The Indian Express | Ritika Chopra | New Delhi | April 21, 2018 |
The AICTE had decided last year to facilitate closure of technical institutions even if applicants are not able to procure No Objection Certificates from the state governments.
Left with a large number of vacant seats, engineering colleges have approached the All India Council for Technical Education (AICTE) to reduce intake by almost 1.3 lakh B.Tech and M.Tech seats from the new academic year starting July. According to the AICTE’s provisional data, 83 engineering institutes that collectively offer 24,000 seats have applied for closure. Another 494 colleges have sought permission to discontinue some undergraduate and postgraduate engineering programmes, which would reduce the national intake by another 42,000 seats. That apart, 639 institutes have requested the regulator to reduce their intake by 62,000 seats collectively. These applications represent a proposed cut of almost 1.3 lakh B.E/B.Tech and M.E/M.Tech seats. The AICTE hasn’t taken a final decision yet but sources told The Indian Express that it is likely to accept all requests for winding up of colleges. It had decided last year to facilitate closure of technical institutions even if applicants are not able to procure No Objection Certificates from the state governments. The AICTE is also expected to approve about 80 per cent of requests for partial or complete closure of selected engineering programmes. The final figures will be available in the first week of May.
In addition to the above, the technical education regulator is also expected to impose penalty on colleges with poor admissions over the last five years. Technical courses, including engineering, where student admission has been less than 30 per cent in the last five years consistently will have their seats reduced by half from the new academic year. Programmes where admissions have been zero during this period will be closed immediately, the AICTE had announced in its approval handbook late last year. Engineering makes up 70 per cent of the technical education seats in India. Management (MBA), pharmacy, computer applications (MCA), architecture, town planning, hotel management and ‘applied arts and crafts’ form the rest. Last December, The Indian Express had published the findings of its three-month-long investigation, which found there were no takers for 51 per cent of 15.5 lakh BE/BTech seats in 3,291 engineering colleges in 2016-17. The investigation found glaring gaps in regulation, including alleged corruption; a vicious circle of poor infrastructure, labs and faculty; non-existent linkages with industry; and the absence of a technical ecosystem to nurture the classroom. All this, it found, accounted for low employability of graduates. The AICTE’s decision to reduce the intake in courses with poor admissions by half from the new academic year is aimed at addressing the above mismatch. According to sources, the final figures for the reduction in engineering seats (M.Tech and B.Tech) will be offset by applications for setting up of new colleges and capacity expansion of existing institutes. This year, AICTE has received 64 applications for establishment of new institutes — a proposed addition of 15,000 seats — and 247 existing colleges have applied for expansion, which would add up to 25,000 seats approximately. – Courtesy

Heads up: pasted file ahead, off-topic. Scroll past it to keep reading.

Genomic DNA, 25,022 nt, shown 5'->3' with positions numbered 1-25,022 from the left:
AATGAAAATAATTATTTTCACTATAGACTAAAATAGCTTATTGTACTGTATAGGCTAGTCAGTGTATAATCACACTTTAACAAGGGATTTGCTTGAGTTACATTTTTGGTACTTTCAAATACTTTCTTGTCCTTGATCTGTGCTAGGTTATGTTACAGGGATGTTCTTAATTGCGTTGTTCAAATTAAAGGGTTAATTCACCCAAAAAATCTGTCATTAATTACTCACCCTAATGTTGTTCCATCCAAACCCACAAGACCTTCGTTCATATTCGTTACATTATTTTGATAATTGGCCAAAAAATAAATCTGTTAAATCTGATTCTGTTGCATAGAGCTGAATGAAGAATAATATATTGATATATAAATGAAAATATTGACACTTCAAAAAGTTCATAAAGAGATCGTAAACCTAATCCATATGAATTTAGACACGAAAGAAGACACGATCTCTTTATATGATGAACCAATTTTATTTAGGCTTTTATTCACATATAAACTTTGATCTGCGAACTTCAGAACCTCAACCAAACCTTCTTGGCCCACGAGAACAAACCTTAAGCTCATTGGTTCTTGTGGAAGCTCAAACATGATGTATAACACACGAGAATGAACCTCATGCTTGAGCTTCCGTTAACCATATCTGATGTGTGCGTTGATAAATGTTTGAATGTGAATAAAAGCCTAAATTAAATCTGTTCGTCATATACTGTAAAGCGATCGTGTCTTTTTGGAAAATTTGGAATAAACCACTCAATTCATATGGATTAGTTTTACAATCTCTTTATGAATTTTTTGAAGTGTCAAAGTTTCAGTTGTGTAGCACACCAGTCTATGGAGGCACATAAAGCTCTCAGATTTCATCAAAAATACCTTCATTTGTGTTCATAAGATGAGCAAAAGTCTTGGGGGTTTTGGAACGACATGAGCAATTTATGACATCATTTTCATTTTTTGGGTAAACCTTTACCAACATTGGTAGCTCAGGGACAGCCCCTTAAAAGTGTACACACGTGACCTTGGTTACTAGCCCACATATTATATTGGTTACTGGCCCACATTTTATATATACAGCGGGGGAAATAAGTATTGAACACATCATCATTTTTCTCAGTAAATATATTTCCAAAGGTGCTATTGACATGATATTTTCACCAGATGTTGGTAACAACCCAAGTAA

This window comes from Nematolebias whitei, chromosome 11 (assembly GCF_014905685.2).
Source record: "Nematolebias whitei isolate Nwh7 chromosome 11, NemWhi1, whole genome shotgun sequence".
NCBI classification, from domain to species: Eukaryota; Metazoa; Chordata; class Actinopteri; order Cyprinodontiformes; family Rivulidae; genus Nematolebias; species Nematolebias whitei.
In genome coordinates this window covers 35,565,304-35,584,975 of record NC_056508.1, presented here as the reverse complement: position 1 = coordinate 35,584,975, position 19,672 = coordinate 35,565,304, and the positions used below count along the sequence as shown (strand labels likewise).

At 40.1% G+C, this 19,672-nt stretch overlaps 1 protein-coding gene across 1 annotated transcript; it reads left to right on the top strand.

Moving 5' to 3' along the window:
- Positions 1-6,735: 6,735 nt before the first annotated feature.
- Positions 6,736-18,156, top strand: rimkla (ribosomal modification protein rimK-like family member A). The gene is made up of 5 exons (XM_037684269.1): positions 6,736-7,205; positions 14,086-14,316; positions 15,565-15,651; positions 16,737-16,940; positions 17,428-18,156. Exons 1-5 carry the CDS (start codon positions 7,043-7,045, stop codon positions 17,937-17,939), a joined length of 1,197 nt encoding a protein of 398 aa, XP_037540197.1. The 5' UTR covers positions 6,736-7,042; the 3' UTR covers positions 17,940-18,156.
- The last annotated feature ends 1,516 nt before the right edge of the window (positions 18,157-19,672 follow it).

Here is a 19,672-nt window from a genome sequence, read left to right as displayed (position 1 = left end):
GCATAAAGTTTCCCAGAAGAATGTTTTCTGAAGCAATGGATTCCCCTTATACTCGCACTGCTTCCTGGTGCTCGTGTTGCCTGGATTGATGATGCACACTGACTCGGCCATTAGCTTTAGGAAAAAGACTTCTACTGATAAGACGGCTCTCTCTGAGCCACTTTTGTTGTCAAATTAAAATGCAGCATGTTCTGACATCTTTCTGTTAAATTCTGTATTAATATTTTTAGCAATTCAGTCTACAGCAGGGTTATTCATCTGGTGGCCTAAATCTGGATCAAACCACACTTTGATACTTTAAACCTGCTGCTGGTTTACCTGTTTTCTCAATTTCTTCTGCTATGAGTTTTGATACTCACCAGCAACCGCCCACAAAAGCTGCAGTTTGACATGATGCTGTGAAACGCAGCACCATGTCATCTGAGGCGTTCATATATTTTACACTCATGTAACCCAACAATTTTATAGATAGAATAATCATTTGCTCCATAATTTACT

Times of India | Manash Pratim Gohain | TNN | Apr 8, 2018 |